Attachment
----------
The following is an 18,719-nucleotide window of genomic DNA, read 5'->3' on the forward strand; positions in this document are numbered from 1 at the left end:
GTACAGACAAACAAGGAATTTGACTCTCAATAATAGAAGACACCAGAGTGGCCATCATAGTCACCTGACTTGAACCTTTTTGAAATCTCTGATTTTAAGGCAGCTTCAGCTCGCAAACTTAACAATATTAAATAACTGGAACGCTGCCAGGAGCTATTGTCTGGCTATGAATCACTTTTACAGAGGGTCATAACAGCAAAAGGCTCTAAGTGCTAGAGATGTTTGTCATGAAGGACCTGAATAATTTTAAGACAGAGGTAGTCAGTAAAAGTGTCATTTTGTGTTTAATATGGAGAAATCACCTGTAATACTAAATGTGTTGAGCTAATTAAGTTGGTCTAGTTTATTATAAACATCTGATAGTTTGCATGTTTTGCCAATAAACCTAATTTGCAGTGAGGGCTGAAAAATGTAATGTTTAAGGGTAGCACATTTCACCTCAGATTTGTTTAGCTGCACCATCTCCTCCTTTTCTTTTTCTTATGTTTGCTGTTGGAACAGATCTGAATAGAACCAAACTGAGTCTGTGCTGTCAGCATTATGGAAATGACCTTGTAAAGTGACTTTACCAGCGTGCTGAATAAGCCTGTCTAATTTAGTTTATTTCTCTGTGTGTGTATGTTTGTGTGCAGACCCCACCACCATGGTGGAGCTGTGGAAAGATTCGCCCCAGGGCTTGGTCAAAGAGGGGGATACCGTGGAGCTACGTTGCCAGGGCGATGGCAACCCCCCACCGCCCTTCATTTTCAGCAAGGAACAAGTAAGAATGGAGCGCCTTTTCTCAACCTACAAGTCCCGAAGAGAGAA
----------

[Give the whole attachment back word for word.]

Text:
The following is an 18,719-nucleotide window of genomic DNA, read 5'->3' on the forward strand; positions in this document are numbered from 1 at the left end:
GTACAGACAAACAAGGAATTTGACTCTCAATAATAGAAGACACCAGAGTGGCCATCATAGTCACCTGACTTGAACCTTTTTGAAATCTCTGATTTTAAGGCAGCTTCAGCTCGCAAACTTAACAATATTAAATAACTGGAACGCTGCCAGGAGCTATTGTCTGGCTATGAATCACTTTTACAGAGGGTCATAACAGCAAAAGGCTCTAAGTGCTAGAGATGTTTGTCATGAAGGACCTGAATAATTTTAAGACAGAGGTAGTCAGTAAAAGTGTCATTTTGTGTTTAATATGGAGAAATCACCTGTAATACTAAATGTGTTGAGCTAATTAAGTTGGTCTAGTTTATTATAAACATCTGATAGTTTGCATGTTTTGCCAATAAACCTAATTTGCAGTGAGGGCTGAAAAATGTAATGTTTAAGGGTAGCACATTTCACCTCAGATTTGTTTAGCTGCACCATCTCCTCCTTTTCTTTTTCTTATGTTTGCTGTTGGAACAGATCTGAATAGAACCAAACTGAGTCTGTGCTGTCAGCATTATGGAAATGACCTTGTAAAGTGACTTTACCAGCGTGCTGAATAAGCCTGTCTAATTTAGTTTATTTCTCTGTGTGTGTATGTTTGTGTGCAGACCCCACCACCATGGTGGAGCTGTGGAAAGATTCGCCCCAGGGCTTGGTCAAAGAGGGGGATACCGTGGAGCTACGTTGCCAGGGCGATGGCAACCCCCCACCGCCCTTCATTTTCAGCAAGGAACAAGTAAGAATGGAGCGCCTTTTCTCAACCTACAAGTCCCGAAGAGAGAA